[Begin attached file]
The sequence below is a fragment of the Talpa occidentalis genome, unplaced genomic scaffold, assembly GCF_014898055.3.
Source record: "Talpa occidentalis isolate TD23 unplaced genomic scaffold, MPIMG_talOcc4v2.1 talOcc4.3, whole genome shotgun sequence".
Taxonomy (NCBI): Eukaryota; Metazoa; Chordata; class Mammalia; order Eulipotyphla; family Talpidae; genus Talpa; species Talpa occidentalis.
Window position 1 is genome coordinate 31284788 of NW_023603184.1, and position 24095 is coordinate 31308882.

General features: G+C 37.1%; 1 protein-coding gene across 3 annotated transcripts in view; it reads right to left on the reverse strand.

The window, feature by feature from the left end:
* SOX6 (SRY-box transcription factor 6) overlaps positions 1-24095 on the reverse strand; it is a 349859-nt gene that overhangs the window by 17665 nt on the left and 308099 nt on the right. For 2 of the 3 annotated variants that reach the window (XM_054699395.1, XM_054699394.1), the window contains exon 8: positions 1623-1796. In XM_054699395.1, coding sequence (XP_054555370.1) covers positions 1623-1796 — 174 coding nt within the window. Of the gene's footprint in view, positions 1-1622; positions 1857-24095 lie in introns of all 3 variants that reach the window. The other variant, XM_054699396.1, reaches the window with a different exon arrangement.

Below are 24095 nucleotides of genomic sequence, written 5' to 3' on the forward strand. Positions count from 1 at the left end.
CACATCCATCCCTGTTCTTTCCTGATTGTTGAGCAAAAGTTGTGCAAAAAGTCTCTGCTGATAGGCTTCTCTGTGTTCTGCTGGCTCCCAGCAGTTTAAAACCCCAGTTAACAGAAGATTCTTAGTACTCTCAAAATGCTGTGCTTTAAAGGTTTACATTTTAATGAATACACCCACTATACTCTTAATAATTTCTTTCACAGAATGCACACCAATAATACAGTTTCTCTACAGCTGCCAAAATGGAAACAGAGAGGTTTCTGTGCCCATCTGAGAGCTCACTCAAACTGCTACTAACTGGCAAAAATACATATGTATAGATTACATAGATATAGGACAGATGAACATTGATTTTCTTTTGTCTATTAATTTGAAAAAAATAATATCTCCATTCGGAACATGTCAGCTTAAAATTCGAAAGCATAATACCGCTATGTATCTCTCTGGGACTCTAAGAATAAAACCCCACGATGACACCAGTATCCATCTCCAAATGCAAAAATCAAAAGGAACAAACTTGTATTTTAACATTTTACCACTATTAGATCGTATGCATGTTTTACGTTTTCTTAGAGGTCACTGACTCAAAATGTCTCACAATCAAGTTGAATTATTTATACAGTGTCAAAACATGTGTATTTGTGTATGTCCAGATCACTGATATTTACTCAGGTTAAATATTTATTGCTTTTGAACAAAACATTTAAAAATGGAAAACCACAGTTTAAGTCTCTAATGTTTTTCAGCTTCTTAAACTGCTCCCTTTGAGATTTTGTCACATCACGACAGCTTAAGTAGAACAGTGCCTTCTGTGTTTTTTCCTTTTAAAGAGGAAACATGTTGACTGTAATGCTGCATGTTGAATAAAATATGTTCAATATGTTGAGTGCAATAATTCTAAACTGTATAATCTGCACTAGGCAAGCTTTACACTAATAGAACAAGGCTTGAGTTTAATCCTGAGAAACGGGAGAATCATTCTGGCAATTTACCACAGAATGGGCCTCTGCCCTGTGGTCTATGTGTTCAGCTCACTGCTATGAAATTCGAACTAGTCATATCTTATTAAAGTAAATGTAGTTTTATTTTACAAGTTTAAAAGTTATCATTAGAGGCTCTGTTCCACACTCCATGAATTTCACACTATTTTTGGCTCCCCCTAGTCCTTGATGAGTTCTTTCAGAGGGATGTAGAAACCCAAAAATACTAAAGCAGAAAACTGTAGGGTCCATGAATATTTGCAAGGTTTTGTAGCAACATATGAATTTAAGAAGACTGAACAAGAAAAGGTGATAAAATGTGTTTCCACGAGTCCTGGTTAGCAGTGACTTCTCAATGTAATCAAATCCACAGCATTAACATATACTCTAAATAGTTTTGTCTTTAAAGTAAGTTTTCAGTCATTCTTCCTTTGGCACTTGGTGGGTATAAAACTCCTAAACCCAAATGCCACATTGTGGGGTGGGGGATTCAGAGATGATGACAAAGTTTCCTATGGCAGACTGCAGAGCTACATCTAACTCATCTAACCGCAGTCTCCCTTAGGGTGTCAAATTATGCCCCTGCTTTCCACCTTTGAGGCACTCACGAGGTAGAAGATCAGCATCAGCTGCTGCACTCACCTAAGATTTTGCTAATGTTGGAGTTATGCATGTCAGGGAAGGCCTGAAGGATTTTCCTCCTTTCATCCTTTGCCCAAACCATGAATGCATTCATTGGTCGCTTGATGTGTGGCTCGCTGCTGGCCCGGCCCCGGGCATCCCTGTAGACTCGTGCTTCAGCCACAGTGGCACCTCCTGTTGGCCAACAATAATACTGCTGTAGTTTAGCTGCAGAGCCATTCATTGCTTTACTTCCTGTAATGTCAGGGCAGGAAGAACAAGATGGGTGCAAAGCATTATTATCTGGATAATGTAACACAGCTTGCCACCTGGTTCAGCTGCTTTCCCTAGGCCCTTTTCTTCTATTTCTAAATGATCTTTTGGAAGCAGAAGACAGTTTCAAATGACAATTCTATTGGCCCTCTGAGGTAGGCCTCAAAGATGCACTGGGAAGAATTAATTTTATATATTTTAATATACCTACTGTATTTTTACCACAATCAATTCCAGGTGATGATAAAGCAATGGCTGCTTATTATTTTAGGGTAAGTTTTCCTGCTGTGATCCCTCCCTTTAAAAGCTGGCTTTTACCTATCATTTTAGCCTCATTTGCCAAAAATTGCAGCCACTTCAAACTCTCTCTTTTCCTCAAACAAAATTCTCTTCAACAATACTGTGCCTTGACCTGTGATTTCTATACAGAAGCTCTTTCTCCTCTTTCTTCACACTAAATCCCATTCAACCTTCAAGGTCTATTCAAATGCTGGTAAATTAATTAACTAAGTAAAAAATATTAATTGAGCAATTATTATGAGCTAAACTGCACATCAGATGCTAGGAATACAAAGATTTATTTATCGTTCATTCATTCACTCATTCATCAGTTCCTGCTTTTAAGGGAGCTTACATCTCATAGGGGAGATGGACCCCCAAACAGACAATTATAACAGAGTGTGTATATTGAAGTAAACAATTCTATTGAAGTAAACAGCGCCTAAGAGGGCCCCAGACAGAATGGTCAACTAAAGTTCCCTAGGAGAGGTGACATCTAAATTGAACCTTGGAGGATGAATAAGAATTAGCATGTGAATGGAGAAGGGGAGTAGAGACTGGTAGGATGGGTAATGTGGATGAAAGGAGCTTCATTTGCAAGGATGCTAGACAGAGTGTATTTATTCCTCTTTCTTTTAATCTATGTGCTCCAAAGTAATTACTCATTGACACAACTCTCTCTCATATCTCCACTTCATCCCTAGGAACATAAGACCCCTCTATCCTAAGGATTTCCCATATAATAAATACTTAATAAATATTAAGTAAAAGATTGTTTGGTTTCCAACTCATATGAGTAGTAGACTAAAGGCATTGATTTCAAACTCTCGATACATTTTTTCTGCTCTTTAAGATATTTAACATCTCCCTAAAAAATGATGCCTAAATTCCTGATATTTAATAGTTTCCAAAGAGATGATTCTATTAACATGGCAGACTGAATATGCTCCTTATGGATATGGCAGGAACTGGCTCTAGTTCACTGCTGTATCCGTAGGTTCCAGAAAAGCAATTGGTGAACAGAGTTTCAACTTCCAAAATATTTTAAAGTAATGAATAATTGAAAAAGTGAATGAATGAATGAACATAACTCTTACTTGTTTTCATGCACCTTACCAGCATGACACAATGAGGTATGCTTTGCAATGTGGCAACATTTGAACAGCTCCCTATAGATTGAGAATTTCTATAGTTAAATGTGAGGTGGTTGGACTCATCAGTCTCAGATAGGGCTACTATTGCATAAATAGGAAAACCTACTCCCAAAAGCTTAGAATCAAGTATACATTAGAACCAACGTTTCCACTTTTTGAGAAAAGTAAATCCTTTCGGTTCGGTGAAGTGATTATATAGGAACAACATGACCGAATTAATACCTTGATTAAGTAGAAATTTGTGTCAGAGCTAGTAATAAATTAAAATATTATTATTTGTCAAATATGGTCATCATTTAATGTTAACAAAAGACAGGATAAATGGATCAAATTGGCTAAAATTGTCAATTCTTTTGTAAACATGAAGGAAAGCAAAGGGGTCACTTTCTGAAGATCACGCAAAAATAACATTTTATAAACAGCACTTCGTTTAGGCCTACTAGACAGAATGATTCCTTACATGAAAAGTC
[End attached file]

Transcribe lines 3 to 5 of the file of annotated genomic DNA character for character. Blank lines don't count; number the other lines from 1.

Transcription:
Taxonomy (NCBI): Eukaryota; Metazoa; Chordata; class Mammalia; order Eulipotyphla; family Talpidae; genus Talpa; species Talpa occidentalis.
Window position 1 is genome coordinate 31284788 of NW_023603184.1, and position 24095 is coordinate 31308882.

General features: G+C 37.1%; 1 protein-coding gene across 3 annotated transcripts in view; it reads right to left on the reverse strand.